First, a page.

January/February 2019 GASPARILLA ISLAND 59
During that June of 1982 a freak storm pushed
over the island, causing a lot of damage and even
more flooding. The people of the south end of
the island in Tarpon Pass Estates lost almost
everything they owned as their homes were
several feet underwater for a time, eliciting
$16,000 in donations from the Red Cross and
private donations. Much of the money was used
to purchase stoves, refrigerators, food, bedding
and other essentials for the residents there.
People who don’t have much to begin with are
quite often the most resilient, and in this instance
that theory was proven once again. Joan Kohlbry,
then acting as a volunteer for a non-profit group
called the Lend-A-Hand Fund from Fort Myers
said, “Never have I seen a braver, nobler group of
people … people who have lost everything but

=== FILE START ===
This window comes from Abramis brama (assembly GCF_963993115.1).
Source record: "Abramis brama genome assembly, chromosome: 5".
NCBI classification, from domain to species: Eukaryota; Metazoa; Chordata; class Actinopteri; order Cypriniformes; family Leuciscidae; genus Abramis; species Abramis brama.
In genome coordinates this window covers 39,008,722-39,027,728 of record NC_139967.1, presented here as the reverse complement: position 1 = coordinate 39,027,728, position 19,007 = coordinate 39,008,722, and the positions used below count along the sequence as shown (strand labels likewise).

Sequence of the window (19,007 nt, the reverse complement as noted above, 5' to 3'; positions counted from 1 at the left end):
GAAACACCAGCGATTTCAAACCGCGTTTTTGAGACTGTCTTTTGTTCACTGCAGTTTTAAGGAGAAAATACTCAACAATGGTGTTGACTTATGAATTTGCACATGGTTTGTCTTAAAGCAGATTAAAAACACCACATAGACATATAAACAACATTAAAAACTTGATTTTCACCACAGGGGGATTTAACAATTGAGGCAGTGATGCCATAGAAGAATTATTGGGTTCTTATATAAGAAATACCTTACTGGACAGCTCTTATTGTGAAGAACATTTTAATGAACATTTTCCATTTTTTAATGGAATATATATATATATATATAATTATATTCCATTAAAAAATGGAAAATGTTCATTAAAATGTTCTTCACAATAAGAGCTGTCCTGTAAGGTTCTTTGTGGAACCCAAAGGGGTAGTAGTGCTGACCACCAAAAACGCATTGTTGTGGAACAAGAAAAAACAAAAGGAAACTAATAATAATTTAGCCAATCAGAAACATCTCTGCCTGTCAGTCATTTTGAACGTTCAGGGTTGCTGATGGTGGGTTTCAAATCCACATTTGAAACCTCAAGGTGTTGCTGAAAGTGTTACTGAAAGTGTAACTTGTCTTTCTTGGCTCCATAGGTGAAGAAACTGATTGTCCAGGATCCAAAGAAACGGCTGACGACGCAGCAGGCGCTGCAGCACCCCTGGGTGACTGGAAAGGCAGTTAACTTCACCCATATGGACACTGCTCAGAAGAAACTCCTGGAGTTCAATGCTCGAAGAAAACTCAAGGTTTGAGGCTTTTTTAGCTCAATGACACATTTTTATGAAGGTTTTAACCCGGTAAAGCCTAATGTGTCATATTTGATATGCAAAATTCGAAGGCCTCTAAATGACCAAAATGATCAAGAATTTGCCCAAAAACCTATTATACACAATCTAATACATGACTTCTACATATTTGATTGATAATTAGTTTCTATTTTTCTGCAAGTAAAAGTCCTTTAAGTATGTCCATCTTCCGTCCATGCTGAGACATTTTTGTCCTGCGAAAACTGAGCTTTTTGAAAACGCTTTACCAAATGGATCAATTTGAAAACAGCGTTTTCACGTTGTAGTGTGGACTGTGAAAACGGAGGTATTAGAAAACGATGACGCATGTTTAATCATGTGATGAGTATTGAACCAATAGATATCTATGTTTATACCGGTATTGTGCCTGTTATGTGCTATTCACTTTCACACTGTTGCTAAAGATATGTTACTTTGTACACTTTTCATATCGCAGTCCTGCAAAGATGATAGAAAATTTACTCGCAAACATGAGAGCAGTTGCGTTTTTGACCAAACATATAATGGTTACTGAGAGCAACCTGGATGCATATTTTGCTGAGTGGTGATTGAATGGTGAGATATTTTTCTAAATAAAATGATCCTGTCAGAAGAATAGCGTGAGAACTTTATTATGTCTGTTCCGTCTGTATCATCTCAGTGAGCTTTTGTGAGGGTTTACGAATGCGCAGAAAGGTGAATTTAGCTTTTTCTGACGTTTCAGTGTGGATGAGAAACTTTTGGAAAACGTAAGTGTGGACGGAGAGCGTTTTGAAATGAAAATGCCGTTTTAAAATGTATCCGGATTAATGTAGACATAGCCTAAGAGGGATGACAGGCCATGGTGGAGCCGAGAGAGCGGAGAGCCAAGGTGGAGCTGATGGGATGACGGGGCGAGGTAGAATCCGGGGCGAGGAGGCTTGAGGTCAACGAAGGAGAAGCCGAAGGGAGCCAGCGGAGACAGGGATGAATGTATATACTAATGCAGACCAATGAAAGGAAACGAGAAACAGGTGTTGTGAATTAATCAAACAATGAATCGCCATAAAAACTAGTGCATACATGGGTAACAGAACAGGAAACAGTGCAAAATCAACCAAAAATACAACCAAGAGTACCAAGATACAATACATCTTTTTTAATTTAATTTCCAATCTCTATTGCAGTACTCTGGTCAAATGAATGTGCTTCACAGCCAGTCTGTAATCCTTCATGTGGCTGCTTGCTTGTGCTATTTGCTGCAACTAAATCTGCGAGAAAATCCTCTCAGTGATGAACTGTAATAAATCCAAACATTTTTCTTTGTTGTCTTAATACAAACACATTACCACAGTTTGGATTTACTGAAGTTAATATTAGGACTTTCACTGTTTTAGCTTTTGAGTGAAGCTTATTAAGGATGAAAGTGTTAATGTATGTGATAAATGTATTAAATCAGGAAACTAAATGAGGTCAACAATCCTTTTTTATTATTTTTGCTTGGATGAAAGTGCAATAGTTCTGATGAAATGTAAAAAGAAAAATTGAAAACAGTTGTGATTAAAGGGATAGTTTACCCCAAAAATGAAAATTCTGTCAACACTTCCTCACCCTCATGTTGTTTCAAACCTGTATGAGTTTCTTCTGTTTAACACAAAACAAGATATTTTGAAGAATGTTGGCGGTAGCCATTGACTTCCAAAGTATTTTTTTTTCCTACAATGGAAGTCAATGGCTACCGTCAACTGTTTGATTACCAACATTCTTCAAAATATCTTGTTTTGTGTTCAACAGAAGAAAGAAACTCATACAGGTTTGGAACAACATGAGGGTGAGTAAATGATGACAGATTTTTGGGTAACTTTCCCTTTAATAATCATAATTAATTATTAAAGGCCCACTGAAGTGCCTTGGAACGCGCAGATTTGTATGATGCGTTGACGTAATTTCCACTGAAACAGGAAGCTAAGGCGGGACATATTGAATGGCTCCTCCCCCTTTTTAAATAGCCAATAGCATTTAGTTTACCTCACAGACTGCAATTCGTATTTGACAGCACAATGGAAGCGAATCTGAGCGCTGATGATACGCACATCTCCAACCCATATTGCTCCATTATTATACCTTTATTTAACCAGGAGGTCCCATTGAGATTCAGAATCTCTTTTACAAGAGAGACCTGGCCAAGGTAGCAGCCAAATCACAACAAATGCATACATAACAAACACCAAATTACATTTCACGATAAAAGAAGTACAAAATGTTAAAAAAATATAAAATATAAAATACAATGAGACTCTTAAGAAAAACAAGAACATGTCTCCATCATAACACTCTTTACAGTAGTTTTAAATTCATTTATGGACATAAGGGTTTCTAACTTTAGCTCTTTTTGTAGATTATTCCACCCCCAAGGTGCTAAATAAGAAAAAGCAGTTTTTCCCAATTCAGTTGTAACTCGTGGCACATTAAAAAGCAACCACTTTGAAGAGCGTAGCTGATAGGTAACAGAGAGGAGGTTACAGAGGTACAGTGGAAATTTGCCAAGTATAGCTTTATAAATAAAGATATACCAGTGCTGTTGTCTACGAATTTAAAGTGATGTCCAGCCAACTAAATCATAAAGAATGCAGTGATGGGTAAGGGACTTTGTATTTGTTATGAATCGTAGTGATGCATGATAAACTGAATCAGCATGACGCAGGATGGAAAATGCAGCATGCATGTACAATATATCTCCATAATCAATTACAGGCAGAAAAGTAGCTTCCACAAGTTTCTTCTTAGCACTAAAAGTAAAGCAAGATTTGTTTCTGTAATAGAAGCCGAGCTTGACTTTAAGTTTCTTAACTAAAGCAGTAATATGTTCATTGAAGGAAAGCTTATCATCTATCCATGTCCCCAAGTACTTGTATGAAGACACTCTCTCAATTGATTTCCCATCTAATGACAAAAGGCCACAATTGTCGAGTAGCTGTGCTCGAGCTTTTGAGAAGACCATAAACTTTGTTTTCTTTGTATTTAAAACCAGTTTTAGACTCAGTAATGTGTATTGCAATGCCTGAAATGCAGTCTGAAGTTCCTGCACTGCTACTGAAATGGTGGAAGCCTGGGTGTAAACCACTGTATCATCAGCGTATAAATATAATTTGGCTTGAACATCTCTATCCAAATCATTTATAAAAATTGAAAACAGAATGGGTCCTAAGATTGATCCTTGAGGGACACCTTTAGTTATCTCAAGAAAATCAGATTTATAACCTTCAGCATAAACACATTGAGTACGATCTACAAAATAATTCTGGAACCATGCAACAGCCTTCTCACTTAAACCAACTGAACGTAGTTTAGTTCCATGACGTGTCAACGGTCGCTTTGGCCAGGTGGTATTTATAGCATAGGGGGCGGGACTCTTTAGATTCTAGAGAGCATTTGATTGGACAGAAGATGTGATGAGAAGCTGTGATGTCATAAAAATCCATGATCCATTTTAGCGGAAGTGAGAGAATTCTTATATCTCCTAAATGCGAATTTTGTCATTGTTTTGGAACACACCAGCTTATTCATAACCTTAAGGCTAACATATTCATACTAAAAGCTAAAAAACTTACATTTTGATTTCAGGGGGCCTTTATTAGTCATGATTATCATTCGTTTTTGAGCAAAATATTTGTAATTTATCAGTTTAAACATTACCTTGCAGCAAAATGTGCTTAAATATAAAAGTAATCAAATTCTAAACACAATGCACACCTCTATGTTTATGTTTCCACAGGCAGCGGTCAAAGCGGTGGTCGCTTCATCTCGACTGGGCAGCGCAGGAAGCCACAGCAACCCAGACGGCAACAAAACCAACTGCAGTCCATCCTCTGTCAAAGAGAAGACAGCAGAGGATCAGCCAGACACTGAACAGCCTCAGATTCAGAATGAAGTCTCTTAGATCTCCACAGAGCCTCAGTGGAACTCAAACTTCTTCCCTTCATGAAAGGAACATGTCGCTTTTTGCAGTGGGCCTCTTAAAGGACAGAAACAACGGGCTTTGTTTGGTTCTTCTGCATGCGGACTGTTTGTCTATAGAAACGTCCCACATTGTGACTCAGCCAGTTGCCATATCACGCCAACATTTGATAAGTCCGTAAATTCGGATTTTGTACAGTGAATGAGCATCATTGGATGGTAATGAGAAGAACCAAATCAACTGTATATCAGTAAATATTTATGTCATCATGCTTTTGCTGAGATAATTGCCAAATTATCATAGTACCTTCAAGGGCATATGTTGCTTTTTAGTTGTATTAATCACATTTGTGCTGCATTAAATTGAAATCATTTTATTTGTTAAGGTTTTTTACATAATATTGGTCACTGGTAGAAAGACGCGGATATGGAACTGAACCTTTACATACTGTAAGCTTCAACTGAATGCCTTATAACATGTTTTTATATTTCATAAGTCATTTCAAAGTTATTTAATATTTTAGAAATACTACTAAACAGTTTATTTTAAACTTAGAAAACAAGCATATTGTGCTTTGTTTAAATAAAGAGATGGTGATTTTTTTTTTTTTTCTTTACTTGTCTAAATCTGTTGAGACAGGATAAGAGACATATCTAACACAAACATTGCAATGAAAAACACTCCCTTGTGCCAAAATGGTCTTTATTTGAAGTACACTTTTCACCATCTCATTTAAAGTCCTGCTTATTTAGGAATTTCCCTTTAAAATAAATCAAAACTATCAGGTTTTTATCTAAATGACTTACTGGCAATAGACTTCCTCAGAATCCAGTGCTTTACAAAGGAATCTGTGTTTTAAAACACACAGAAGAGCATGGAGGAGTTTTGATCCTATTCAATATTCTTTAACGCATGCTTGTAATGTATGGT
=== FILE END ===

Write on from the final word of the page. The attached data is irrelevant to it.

felt no self pity. Everyone was so concerned
about getting things cleaned up and starting
The Amory Chapel was the church of the black community,
and once one of the biggest concerns the residents
expressed was the loss of their hymnals. Fort Myers
churches were contacted, and they began the process of
immediately finding replacements.
When all was said and done it was determined the
damage done to the south end was estimated
between $80,000 and $100,000. Insurance adjusters
estimated at the height of the storm three to five feet
of water inundated Tarpon Pass Estates, and washed
up nearly equal amounts of sand and other debris.
In 1983, March came in like a lion and kept roaring
the entire month. High tides, winds and rain twice
forced the evacuation of the south end of Gasparilla
Island, creating cause for a new way of doing things
when a storm was to arrive. In fact, the ink had barely
dried on a new emergency plan when it was put into
action for the first time.
Above, the Amory Chapel fully awash during the
storm. Below, the old road along the Gulf of Mexico.